Just like you wouldn't get dressed without taking a shower first, a floor needs to be cleaned thoroughly before it's buffed. But cleaning solutions do more than just dislodge tough dirt; they actually help to protect your floor in the process as well.
On a pH scale, cleaning solutions like the ones you'd find under your kitchen sink are almost never neutral; in fact, most have a pH balance of eight or above, which means they're bases [source: Ophardt]. So while these products, such as ammonia and bleach, may work well in some areas of your house, you'd actually be doing damage if you used them on your floor [source: Curtiss].
Instead, cleaning solutions used with floor buffers are called neutral floor cleaners. Neutral floor cleaners not only work to dislodge stubborn dirt, they also lower the pH of the water they're mixed with to neutral -- a pH level of seven -- to avoid damaging your floor [source: Curtiss].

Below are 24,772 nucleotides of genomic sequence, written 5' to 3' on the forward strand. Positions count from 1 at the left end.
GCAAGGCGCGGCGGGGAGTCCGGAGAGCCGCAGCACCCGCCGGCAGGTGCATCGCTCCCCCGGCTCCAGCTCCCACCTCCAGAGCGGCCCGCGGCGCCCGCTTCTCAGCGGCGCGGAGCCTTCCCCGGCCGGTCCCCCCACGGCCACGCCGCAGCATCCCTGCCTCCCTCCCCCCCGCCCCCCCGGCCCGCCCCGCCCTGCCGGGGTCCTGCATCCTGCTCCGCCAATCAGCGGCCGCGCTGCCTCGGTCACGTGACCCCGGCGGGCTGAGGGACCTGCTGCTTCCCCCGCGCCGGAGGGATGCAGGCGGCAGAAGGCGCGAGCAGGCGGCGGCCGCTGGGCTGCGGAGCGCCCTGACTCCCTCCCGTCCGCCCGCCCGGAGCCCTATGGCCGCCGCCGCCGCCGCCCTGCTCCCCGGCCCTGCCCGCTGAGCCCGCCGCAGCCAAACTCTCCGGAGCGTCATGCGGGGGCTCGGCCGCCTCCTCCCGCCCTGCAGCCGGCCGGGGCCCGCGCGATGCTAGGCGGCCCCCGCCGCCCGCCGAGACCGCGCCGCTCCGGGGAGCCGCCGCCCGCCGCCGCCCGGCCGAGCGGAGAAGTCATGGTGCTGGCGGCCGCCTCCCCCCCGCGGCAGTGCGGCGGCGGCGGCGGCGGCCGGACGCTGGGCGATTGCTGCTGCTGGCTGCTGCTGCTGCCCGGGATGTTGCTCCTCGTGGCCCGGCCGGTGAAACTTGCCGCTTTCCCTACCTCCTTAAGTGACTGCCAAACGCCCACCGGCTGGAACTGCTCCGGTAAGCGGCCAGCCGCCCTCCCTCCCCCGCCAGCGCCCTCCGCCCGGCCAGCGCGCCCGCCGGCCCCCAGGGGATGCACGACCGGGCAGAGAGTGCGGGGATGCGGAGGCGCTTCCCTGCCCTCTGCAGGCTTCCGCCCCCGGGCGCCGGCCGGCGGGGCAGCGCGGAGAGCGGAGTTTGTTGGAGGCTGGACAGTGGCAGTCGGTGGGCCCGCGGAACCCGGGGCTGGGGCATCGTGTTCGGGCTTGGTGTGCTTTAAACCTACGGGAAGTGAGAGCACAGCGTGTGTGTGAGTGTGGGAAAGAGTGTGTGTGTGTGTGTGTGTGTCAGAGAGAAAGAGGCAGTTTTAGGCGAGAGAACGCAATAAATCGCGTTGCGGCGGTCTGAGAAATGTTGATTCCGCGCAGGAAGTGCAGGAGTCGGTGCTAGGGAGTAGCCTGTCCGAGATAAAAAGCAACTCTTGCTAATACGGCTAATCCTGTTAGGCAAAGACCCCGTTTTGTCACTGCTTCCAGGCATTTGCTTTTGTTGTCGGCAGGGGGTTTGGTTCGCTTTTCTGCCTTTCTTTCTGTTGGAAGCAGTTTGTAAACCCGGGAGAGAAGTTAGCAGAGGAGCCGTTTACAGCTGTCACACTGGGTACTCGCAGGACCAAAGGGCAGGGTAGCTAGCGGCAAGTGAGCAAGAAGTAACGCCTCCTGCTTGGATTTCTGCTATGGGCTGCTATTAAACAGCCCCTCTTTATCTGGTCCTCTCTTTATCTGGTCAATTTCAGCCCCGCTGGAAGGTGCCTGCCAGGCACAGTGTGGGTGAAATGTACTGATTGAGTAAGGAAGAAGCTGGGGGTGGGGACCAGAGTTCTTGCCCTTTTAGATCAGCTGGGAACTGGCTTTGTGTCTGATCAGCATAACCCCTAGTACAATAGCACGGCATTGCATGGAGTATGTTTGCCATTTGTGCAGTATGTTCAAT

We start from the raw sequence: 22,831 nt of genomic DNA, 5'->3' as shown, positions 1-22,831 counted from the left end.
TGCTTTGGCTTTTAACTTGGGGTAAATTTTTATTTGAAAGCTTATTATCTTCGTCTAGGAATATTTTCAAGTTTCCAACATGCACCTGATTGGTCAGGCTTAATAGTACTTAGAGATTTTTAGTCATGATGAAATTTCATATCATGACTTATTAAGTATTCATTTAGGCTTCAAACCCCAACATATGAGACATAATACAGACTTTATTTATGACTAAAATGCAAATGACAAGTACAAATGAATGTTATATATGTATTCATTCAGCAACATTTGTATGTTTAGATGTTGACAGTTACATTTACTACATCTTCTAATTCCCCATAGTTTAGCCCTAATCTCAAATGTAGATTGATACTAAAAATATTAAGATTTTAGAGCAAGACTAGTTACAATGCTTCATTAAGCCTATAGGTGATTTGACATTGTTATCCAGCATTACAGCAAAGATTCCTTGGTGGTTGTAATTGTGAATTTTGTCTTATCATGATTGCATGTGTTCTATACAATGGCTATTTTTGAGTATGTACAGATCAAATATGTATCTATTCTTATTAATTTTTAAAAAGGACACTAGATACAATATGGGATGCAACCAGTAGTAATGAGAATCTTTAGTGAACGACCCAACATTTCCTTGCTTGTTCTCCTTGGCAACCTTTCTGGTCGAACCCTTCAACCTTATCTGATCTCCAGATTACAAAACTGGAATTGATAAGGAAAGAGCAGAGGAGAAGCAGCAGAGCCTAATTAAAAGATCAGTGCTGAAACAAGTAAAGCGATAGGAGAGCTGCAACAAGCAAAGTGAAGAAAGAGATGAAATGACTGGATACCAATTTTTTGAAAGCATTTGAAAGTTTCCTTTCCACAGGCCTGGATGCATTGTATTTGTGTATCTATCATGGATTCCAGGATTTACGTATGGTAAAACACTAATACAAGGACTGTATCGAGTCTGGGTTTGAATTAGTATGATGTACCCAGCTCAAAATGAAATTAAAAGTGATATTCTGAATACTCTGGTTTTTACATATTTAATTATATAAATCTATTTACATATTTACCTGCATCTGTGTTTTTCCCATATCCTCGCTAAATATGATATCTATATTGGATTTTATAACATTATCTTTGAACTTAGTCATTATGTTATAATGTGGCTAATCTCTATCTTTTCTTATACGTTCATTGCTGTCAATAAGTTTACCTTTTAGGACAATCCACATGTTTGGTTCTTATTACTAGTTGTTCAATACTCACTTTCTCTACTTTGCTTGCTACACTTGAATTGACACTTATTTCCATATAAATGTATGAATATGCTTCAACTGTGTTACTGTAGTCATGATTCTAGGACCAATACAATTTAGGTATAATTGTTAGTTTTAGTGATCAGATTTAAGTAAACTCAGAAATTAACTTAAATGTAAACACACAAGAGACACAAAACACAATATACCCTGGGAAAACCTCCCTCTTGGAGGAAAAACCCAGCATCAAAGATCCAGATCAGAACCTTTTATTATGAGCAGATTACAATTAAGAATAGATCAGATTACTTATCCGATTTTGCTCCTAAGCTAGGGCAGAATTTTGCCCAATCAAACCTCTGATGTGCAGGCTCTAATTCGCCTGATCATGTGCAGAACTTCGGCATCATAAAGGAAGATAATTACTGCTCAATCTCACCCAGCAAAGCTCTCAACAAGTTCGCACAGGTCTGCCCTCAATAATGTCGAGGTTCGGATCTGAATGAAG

Even with a neutral pH, however, a cleaning solution wouldn't be effective without what's called a surfactant package [source: Curtiss]. If you've ever washed your own car, you may have noticed that the water starts to bead up on the outside. That's because of surface tension; it's the same force that allows a mosquito to skitter across the surface of a lake without falling through.
This is all well and good if you're a mosquito, but surface tension is less than ideal when a thorough cleaning depends on the solution's ability to reach into all of the cracks and grooves in a surface. Surfactant packages make sure your cleaning compound will sink in instead of just sitting on the surface of your floor [source: Curtiss].
That works really well for another reason: When water soaks into the polymer coating on the floor, it also begins to soften it. It's not enough to damage the floor or sink through the thin polymer coating, but it does just enough to increase the effectiveness of the buffer significantly [source: Curtiss].